It reduces waiting time and doctor idle time from no shows.


Economically efficient or not, it would be interesting to see how much people would pay in order to expedite their waiting-room time. It would be like putting a waiting-room express-lane in. We could see how much people were willing to pay in order to avoid wasting their time waiting. It would demonstrate how valuable people feel their time is... not to mention healthcare would make a killing (because they don't rip the public off enough aready).


How about text messages as to the status of your appointment. In some cases I've called the Dr.'s office to see if he is on schedule or 2 hours behind. I'm not waiting for more than 30 minutes without getting upset.

As a side note, this is also a reason to not go to the Dr. - they are time sucks. FYI I'm healthy, but from their point of view they could probably bring in more revenue if they kept on schedule. Just a thought.


Reminds me of the time we went to the Cheesecake Factory in Beverly Hills (yeah, we're touristy people). You can walk up, talk to the seating hostess to see if a table is open, if not, she'll give you a pager that will page you when it is/will be soon.

Not sure though how to make sure people don't run of with the pager.

I think, mentally, waiting your appt, pre-conditions your mind regarding your relationship with the doctor and how the appointment will go: he's the more impt/smarter/superior bet the two of you so you should follow him.


There are many lean solutions to this problem. One answer is to use paperwork (that has to be done anyway) as buffer time.
Instead of scheduling a patient every 15 minutes, you schedule a patient every 20 minutes and give the doctor 5 minutes to do paper work at the end of each session (If he doesn't he will have to do that paper work at the end of the day).

If he is going slower than expected, then he takes that out of his paper work time - and that paper work is moved BACK to the end of the day.

Same number of patients get seen with less waiting time and the same (or sometimes better) efficiency for the doctor.


There is no incentive for them to be efficient right now or even to bill correctly or code appropriatly.


I think we are all forgetting about the limits of a physician.

What about insurance companies? They dictate how much time a physician may spend with each patient and which medical costs will be covered and which will not. With the insurance companies submerged in the doctor patient relationships and the rate of malpractice claims always rising, it is very difficult for physicians to put off any paperwork. A single sheet of paper not signed right away can possibly result in a lawsuit.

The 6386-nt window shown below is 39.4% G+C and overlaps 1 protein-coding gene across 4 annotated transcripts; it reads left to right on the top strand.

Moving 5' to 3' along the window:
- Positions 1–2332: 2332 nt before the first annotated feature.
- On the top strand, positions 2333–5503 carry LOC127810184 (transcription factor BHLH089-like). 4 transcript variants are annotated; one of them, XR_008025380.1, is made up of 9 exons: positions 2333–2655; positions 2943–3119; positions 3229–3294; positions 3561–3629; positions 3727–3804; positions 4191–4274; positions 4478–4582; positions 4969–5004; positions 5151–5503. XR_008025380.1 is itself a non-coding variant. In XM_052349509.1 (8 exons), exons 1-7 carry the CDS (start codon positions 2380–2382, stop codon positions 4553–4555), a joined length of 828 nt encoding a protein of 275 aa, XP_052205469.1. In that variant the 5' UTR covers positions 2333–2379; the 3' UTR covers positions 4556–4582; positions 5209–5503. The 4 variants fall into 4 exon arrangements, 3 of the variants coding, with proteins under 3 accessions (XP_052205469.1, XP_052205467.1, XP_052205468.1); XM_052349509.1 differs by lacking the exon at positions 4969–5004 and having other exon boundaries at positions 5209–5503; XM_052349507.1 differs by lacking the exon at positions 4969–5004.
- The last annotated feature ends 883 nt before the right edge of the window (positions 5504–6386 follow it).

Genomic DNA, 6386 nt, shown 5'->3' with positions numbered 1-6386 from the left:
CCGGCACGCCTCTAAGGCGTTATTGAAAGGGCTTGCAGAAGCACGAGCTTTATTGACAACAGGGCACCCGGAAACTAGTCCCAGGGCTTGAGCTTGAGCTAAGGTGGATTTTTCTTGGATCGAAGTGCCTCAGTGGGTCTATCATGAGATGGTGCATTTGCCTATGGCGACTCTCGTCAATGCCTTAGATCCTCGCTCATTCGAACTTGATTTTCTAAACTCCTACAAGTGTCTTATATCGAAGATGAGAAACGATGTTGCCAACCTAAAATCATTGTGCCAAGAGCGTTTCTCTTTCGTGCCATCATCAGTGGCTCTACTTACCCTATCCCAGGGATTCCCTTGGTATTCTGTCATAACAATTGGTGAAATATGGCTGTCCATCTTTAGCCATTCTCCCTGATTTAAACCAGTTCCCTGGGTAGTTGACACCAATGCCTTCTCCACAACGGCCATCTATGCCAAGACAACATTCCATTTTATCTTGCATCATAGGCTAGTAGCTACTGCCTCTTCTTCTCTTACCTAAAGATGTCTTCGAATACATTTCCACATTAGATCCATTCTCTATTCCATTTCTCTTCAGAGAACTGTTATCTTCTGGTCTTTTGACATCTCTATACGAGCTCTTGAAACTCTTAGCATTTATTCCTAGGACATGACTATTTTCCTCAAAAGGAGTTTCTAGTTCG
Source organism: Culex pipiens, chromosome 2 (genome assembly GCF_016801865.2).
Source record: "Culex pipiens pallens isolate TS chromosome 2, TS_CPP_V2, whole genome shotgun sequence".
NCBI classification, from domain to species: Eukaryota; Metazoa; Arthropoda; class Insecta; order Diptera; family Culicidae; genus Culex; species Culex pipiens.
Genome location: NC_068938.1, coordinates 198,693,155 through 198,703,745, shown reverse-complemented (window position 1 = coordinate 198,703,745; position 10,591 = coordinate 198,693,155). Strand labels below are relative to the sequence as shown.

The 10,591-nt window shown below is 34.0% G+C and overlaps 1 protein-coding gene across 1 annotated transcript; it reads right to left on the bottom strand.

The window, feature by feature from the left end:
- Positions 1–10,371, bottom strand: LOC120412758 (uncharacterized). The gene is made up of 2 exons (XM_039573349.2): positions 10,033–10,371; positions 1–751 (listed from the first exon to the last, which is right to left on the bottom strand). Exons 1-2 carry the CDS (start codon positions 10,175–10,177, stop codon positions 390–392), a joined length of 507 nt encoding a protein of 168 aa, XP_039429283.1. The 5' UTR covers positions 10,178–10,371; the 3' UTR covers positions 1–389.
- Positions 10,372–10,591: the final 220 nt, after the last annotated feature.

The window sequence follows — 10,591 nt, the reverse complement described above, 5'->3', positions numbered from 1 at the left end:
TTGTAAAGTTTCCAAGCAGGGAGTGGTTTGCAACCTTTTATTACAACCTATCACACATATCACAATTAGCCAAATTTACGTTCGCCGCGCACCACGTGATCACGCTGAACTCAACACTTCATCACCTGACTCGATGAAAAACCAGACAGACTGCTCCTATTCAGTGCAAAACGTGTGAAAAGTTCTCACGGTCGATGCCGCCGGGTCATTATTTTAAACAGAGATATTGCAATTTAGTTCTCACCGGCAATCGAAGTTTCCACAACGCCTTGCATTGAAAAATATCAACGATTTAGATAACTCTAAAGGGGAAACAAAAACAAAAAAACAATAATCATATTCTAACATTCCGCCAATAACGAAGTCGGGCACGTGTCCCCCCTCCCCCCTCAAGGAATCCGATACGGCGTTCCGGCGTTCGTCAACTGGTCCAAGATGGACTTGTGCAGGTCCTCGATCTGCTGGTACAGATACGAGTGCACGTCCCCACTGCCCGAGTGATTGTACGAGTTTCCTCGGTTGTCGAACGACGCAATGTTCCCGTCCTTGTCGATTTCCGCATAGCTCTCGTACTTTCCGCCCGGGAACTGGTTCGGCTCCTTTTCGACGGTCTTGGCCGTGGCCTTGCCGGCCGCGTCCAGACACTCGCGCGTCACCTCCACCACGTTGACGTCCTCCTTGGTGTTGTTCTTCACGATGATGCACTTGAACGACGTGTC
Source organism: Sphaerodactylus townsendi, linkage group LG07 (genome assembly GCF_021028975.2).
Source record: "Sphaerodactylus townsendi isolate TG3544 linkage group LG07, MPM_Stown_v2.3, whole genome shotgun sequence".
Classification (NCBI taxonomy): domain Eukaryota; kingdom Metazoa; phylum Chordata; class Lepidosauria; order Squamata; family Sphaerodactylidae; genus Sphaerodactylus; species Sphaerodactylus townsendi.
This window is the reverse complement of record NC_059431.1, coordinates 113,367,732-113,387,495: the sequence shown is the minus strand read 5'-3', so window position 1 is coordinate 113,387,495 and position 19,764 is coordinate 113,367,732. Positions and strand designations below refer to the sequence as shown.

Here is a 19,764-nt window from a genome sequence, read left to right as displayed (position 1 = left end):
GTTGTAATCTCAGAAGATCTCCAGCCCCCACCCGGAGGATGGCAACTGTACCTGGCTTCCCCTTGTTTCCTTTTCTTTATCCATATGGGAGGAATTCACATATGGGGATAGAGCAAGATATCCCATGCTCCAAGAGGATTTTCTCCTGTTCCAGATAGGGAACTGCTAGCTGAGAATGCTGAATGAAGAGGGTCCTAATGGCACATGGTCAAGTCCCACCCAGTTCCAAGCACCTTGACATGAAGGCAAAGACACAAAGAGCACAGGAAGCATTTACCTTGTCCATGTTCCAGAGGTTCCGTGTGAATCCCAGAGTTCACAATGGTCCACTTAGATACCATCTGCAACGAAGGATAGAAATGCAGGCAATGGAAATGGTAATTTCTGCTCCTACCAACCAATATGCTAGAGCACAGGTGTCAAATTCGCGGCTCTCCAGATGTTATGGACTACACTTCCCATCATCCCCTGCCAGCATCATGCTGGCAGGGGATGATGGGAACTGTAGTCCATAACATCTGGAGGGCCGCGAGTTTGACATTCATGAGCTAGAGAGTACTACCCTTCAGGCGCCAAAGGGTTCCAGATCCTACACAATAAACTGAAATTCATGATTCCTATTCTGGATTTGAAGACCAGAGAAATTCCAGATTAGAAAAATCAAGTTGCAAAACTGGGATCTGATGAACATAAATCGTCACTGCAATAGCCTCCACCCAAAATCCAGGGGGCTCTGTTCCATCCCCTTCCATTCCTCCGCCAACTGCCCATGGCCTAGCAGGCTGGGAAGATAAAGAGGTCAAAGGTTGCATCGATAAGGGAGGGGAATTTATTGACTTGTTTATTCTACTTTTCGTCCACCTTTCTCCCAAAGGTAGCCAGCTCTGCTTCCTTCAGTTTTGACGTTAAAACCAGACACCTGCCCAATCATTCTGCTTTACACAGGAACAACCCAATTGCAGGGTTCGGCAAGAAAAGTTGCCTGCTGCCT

There are also not enough resources for the amount of people who need treatment. If you go to any inner city emergency area, you will see a perpetually crowded waiting room. Many of these patients cannot pay for their services, either. This causes many health care facilities to either scramble for money or limit the patients they see.

It is all about limits. With the way our system is right now, this is the most efficient way.



Plan for waiting times (then they aren't actually just wasting time waiting).

1. Keep a paperback in your car, pocket or purse.

2. Always have an audiobook on an MP3 or iPhone in your purse or pocket.

3. Take care of your email on an iPhone or other gadget.

a student of economics

Here's a simple solution, Dan:

I bring a book or something else I want to read to the waiting room (and anywhere else I may have some down time). An iPhone or Kindle make this even easier to do.

Time spent reading is never "a waste of my valuable time!"

Dennis Rice

I find this thread very interesting. Here in Canada, while we have free healthcare, we wait an eternity to get it, so we're used to the wait. I know that when I go to the doctor I'll be there for a while, so I bring a book, listen to music, or even bring a file from the office to work on. Why get upset?

Having said that, if I was paying for service myself, I may expect better.


My favorite dentist was always right on time. His assistant scheduled appointments so that "on time" was the rule, not the exception. (Apparently, there is a way to do this.) When I complimented him his response was - "Why should I think that my time is more important than yours?" I feel like I must have dreamt the whole experience considering the way we're usually treated by medical and dental professionals.